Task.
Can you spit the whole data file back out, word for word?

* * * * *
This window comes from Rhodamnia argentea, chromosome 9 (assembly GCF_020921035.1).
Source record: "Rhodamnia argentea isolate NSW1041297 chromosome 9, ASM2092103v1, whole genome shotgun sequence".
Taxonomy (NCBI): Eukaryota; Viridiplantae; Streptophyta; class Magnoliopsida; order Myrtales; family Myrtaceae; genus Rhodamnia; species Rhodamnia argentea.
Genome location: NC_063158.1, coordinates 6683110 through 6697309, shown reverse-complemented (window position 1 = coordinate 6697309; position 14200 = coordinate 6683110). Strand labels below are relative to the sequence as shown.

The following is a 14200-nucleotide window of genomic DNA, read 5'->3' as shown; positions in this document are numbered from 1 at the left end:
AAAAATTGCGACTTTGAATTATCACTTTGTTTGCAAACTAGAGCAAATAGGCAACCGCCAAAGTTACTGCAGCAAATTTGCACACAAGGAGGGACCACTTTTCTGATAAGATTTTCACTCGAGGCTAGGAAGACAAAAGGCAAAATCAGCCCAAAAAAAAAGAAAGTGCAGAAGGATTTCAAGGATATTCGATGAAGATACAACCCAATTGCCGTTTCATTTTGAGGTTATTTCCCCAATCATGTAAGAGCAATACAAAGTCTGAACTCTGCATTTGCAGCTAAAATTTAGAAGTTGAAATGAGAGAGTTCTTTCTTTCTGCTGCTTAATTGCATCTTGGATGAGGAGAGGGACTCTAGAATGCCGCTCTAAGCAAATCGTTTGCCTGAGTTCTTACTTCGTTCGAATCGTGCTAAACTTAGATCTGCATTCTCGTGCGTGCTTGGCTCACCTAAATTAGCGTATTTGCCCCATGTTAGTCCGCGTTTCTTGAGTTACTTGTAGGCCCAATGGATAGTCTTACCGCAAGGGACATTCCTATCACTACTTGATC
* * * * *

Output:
This window comes from Rhodamnia argentea, chromosome 9 (assembly GCF_020921035.1).
Source record: "Rhodamnia argentea isolate NSW1041297 chromosome 9, ASM2092103v1, whole genome shotgun sequence".
Taxonomy (NCBI): Eukaryota; Viridiplantae; Streptophyta; class Magnoliopsida; order Myrtales; family Myrtaceae; genus Rhodamnia; species Rhodamnia argentea.
Genome location: NC_063158.1, coordinates 6683110 through 6697309, shown reverse-complemented (window position 1 = coordinate 6697309; position 14200 = coordinate 6683110). Strand labels below are relative to the sequence as shown.

The following is a 14200-nucleotide window of genomic DNA, read 5'->3' as shown; positions in this document are numbered from 1 at the left end:
AAAAATTGCGACTTTGAATTATCACTTTGTTTGCAAACTAGAGCAAATAGGCAACCGCCAAAGTTACTGCAGCAAATTTGCACACAAGGAGGGACCACTTTTCTGATAAGATTTTCACTCGAGGCTAGGAAGACAAAAGGCAAAATCAGCCCAAAAAAAAAGAAAGTGCAGAAGGATTTCAAGGATATTCGATGAAGATACAACCCAATTGCCGTTTCATTTTGAGGTTATTTCCCCAATCATGTAAGAGCAATACAAAGTCTGAACTCTGCATTTGCAGCTAAAATTTAGAAGTTGAAATGAGAGAGTTCTTTCTTTCTGCTGCTTAATTGCATCTTGGATGAGGAGAGGGACTCTAGAATGCCGCTCTAAGCAAATCGTTTGCCTGAGTTCTTACTTCGTTCGAATCGTGCTAAACTTAGATCTGCATTCTCGTGCGTGCTTGGCTCACCTAAATTAGCGTATTTGCCCCATGTTAGTCCGCGTTTCTTGAGTTACTTGTAGGCCCAATGGATAGTCTTACCGCAAGGGACATTCCTATCACTACTTGATC